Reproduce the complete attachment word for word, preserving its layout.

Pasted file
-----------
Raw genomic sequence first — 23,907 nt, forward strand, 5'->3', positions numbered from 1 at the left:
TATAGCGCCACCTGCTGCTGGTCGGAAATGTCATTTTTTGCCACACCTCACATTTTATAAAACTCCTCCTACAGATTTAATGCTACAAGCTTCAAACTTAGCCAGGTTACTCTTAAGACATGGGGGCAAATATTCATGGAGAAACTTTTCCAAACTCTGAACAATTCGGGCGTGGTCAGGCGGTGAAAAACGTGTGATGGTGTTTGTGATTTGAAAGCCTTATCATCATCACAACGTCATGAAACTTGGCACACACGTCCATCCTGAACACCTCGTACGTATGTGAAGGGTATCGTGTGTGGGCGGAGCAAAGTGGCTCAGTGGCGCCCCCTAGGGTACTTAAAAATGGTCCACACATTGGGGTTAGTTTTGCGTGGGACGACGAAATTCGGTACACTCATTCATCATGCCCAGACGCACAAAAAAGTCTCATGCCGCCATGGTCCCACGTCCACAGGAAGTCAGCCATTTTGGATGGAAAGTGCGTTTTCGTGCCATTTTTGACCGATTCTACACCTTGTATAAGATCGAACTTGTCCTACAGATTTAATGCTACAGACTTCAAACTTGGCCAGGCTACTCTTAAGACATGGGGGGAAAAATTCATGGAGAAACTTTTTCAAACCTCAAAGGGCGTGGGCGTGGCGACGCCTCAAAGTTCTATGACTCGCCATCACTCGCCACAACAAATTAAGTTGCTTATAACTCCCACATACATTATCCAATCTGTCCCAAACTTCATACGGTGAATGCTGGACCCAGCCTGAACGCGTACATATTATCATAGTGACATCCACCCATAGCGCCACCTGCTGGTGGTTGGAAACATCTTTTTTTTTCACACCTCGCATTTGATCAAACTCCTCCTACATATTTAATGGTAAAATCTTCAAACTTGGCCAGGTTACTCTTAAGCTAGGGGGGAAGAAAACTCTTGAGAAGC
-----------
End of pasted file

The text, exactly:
Raw genomic sequence first — 23,907 nt, forward strand, 5'->3', positions numbered from 1 at the left:
TATAGCGCCACCTGCTGCTGGTCGGAAATGTCATTTTTTGCCACACCTCACATTTTATAAAACTCCTCCTACAGATTTAATGCTACAAGCTTCAAACTTAGCCAGGTTACTCTTAAGACATGGGGGCAAATATTCATGGAGAAACTTTTCCAAACTCTGAACAATTCGGGCGTGGTCAGGCGGTGAAAAACGTGTGATGGTGTTTGTGATTTGAAAGCCTTATCATCATCACAACGTCATGAAACTTGGCACACACGTCCATCCTGAACACCTCGTACGTATGTGAAGGGTATCGTGTGTGGGCGGAGCAAAGTGGCTCAGTGGCGCCCCCTAGGGTACTTAAAAATGGTCCACACATTGGGGTTAGTTTTGCGTGGGACGACGAAATTCGGTACACTCATTCATCATGCCCAGACGCACAAAAAAGTCTCATGCCGCCATGGTCCCACGTCCACAGGAAGTCAGCCATTTTGGATGGAAAGTGCGTTTTCGTGCCATTTTTGACCGATTCTACACCTTGTATAAGATCGAACTTGTCCTACAGATTTAATGCTACAGACTTCAAACTTGGCCAGGCTACTCTTAAGACATGGGGGGAAAAATTCATGGAGAAACTTTTTCAAACCTCAAAGGGCGTGGGCGTGGCGACGCCTCAAAGTTCTATGACTCGCCATCACTCGCCACAACAAATTAAGTTGCTTATAACTCCCACATACATTATCCAATCTGTCCCAAACTTCATACGGTGAATGCTGGACCCAGCCTGAACGCGTACATATTATCATAGTGACATCCACCCATAGCGCCACCTGCTGGTGGTTGGAAACATCTTTTTTTTTCACACCTCGCATTTGATCAAACTCCTCCTACATATTTAATGGTAAAATCTTCAAACTTGGCCAGGTTACTCTTAAGCTAGGGGGGAAGAAAACTCTTGAGAAGC